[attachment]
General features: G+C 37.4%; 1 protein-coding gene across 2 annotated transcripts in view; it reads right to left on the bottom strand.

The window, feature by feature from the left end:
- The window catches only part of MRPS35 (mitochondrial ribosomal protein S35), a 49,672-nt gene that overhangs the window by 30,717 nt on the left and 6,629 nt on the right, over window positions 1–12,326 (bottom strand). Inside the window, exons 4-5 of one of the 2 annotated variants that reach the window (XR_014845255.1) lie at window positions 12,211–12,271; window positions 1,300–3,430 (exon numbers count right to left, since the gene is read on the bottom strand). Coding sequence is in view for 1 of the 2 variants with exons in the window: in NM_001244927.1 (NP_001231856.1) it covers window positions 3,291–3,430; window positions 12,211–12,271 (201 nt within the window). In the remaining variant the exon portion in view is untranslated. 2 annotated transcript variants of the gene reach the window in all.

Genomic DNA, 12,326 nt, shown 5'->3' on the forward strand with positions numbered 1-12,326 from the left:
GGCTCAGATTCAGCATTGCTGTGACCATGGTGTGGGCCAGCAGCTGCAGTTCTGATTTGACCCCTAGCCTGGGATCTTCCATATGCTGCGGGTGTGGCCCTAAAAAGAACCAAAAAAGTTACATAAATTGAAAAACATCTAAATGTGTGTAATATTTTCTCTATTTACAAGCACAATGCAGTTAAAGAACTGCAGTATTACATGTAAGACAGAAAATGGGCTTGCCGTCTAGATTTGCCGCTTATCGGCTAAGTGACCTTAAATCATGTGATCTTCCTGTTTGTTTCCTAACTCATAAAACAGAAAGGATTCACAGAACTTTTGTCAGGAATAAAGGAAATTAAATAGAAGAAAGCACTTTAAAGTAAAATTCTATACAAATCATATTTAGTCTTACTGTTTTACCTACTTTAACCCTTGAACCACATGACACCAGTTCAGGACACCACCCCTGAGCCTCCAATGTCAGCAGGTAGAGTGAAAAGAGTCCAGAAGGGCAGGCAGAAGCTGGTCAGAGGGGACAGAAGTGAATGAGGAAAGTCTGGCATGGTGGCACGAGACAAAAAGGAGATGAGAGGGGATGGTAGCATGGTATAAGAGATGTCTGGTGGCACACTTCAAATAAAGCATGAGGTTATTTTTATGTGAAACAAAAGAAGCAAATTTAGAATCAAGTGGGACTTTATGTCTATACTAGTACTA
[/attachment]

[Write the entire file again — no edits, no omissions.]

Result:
General features: G+C 37.4%; 1 protein-coding gene across 2 annotated transcripts in view; it reads right to left on the bottom strand.

The window, feature by feature from the left end:
- The window catches only part of MRPS35 (mitochondrial ribosomal protein S35), a 49,672-nt gene that overhangs the window by 30,717 nt on the left and 6,629 nt on the right, over window positions 1–12,326 (bottom strand). Inside the window, exons 4-5 of one of the 2 annotated variants that reach the window (XR_014845255.1) lie at window positions 12,211–12,271; window positions 1,300–3,430 (exon numbers count right to left, since the gene is read on the bottom strand). Coding sequence is in view for 1 of the 2 variants with exons in the window: in NM_001244927.1 (NP_001231856.1) it covers window positions 3,291–3,430; window positions 12,211–12,271 (201 nt within the window). In the remaining variant the exon portion in view is untranslated. 2 annotated transcript variants of the gene reach the window in all.

Genomic DNA, 12,326 nt, shown 5'->3' on the forward strand with positions numbered 1-12,326 from the left:
GGCTCAGATTCAGCATTGCTGTGACCATGGTGTGGGCCAGCAGCTGCAGTTCTGATTTGACCCCTAGCCTGGGATCTTCCATATGCTGCGGGTGTGGCCCTAAAAAGAACCAAAAAAGTTACATAAATTGAAAAACATCTAAATGTGTGTAATATTTTCTCTATTTACAAGCACAATGCAGTTAAAGAACTGCAGTATTACATGTAAGACAGAAAATGGGCTTGCCGTCTAGATTTGCCGCTTATCGGCTAAGTGACCTTAAATCATGTGATCTTCCTGTTTGTTTCCTAACTCATAAAACAGAAAGGATTCACAGAACTTTTGTCAGGAATAAAGGAAATTAAATAGAAGAAAGCACTTTAAAGTAAAATTCTATACAAATCATATTTAGTCTTACTGTTTTACCTACTTTAACCCTTGAACCACATGACACCAGTTCAGGACACCACCCCTGAGCCTCCAATGTCAGCAGGTAGAGTGAAAAGAGTCCAGAAGGGCAGGCAGAAGCTGGTCAGAGGGGACAGAAGTGAATGAGGAAAGTCTGGCATGGTGGCACGAGACAAAAAGGAGATGAGAGGGGATGGTAGCATGGTATAAGAGATGTCTGGTGGCACACTTCAAATAAAGCATGAGGTTATTTTTATGTGAAACAAAAGAAGCAAATTTAGAATCAAGTGGGACTTTATGTCTATACTAGTACTA